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Rest: The overlooked requirement

17 July 2020

The modern dairy cow produces a large quantity of milk, which equates to high energy requirements.

This is achieved by eating a diet that is balanced to meet her energy demands. Ingredient selection and diet formulation is an important focus but is not the only requirement for high milk production, writes Michael Miller, M.S., PAS and PhD Candidate at the W.H. Miner Institute in Chazy, New York, USA.  

Rest, as measured by lying time, is essential for the cow to maintain high production and health. There are several factors that can affect lying time including competition for stalls, time outside the pen, stall size, and bedding type and quality.

Rest or lying time is essential for all animals, including humans, to function normally. Just like during corn silage harvest, where you may get only a few hours of sleep, you start to make more mistakes and don’t perform at your best.

Dairy cows are the same: as lying time is restricted they begin to have lower milk production and poor hoof health among other problems. To understand when lying time is affected, you must know the average lying time for a dairy cow. In a conference proceeding from the Cornell Nutrition Conference, Rick Grant reported that dairy cows require approximately 12.5 hours of lying time per day. This can be higher depending on the cows’ production levels, as higher producers will spend more time lying. This makes sense as those cows will devote more energy to milk production and will need more time to recover. Rick went on to report that every hour of rest lost equates to 2.2 lb. of milk loss.

Since lying time is so essential for health and production, we should create an environment to maximize comfort and time for rest. First, are the stalls big enough for your cows? Researchers at the University of British Columbia reported that Holstein dairy cows spent 1.2 hours more time lying in wider stalls (51.9 inches) compared to narrow stalls (44.1 inches). Once a barn is built, it’s a costly and time consuming process to re-configure stalls, but if you’re planning to build a barn make sure to design it with cow comfort in mind.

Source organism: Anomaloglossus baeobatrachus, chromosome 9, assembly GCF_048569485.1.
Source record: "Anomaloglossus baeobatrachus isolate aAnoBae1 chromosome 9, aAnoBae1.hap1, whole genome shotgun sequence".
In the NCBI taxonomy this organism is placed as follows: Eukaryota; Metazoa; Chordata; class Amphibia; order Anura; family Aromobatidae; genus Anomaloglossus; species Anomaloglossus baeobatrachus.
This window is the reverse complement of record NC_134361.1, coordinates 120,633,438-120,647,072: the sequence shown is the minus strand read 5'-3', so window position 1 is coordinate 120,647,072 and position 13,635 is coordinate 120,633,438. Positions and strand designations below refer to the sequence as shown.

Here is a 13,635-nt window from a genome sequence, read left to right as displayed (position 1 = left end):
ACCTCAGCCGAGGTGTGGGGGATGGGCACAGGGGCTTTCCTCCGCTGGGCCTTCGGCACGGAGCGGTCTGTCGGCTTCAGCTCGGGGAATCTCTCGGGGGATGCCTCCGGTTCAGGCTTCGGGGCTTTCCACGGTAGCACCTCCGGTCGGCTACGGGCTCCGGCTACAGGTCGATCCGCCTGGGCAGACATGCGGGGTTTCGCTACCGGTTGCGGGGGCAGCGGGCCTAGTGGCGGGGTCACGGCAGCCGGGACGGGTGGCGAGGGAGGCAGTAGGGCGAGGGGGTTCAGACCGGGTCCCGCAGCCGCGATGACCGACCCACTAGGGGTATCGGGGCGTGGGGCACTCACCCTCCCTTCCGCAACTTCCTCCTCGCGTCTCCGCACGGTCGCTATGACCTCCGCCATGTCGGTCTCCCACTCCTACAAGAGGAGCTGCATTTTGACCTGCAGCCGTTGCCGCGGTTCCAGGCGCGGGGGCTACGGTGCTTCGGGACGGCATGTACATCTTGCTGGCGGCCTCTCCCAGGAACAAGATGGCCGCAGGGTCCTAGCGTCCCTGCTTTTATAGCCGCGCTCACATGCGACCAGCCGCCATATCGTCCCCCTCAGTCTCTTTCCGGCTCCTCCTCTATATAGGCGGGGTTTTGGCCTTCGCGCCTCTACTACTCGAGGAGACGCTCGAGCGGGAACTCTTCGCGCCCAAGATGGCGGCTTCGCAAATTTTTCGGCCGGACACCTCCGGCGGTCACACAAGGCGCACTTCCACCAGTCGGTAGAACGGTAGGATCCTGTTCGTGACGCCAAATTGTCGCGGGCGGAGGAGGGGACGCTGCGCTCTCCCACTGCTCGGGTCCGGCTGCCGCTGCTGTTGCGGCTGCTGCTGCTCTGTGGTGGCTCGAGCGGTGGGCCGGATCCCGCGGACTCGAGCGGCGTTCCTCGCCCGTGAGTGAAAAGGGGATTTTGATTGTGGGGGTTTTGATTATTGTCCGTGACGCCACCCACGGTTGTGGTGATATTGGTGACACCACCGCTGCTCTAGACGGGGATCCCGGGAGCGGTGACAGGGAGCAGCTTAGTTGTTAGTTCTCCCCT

Another important consideration is competition for stalls as overstocking has become a common practice in the U.S. As competition increases, cows will spend more time standing in the alley instead of lying down or eating. The mature dominant cows will be able to get their required rest, but the younger submissive cows will be more greatly affected.

Some companies offer services to measure lying time in your herd, and this is very valuable data to understand how comfortable your cows are. Of course, look at the average lying time of the pen, which is hopefully close to 12.5 hours, but also look at the range. This range can tell you how badly the less dominant animals are being affected by overstocking. The goal is to decrease this range and this can be accomplished by giving cows more time to rest by providing a diet that can be eaten quickly and not sorted, make sure stalls are clean and less time out of the pen for milking, to name a few.

Rest is a vital requirement for any animal to stay healthy and perform at their best. Lying time for dairy cattle is a good indicator of rest, and they should spend approximately 12.5 hours a day lying. We are always looking for a few more pounds of milk in the herd, and it just might be how comfortable your cows are. To ensure your cows have adequate opportunities to lie down, make sure stalls are clean, and cows are not away from the pen for milking longer than necessary.

 

Further Reading

Read more news from the W.H. Miner Institute by clicking here.

 

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